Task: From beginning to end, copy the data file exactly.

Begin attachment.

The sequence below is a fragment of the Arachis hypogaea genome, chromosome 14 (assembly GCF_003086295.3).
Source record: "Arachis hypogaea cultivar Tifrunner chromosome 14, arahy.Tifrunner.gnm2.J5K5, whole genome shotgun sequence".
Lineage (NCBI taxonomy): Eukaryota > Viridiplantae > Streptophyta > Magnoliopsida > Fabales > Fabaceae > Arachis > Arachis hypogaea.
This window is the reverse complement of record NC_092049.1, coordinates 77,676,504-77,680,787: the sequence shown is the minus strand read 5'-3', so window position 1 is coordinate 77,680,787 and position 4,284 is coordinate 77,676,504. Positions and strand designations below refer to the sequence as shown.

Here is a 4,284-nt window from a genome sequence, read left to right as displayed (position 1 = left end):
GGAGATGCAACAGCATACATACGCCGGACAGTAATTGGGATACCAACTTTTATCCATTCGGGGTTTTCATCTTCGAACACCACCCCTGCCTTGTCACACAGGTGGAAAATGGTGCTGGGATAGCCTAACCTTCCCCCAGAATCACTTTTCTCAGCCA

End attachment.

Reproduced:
The sequence below is a fragment of the Arachis hypogaea genome, chromosome 14 (assembly GCF_003086295.3).
Source record: "Arachis hypogaea cultivar Tifrunner chromosome 14, arahy.Tifrunner.gnm2.J5K5, whole genome shotgun sequence".
Lineage (NCBI taxonomy): Eukaryota > Viridiplantae > Streptophyta > Magnoliopsida > Fabales > Fabaceae > Arachis > Arachis hypogaea.
This window is the reverse complement of record NC_092049.1, coordinates 77,676,504-77,680,787: the sequence shown is the minus strand read 5'-3', so window position 1 is coordinate 77,680,787 and position 4,284 is coordinate 77,676,504. Positions and strand designations below refer to the sequence as shown.

Here is a 4,284-nt window from a genome sequence, read left to right as displayed (position 1 = left end):
GGAGATGCAACAGCATACATACGCCGGACAGTAATTGGGATACCAACTTTTATCCATTCGGGGTTTTCATCTTCGAACACCACCCCTGCCTTGTCACACAGGTGGAAAATGGTGCTGGGATAGCCTAACCTTCCCCCAGAATCACTTTTCTCAGCCA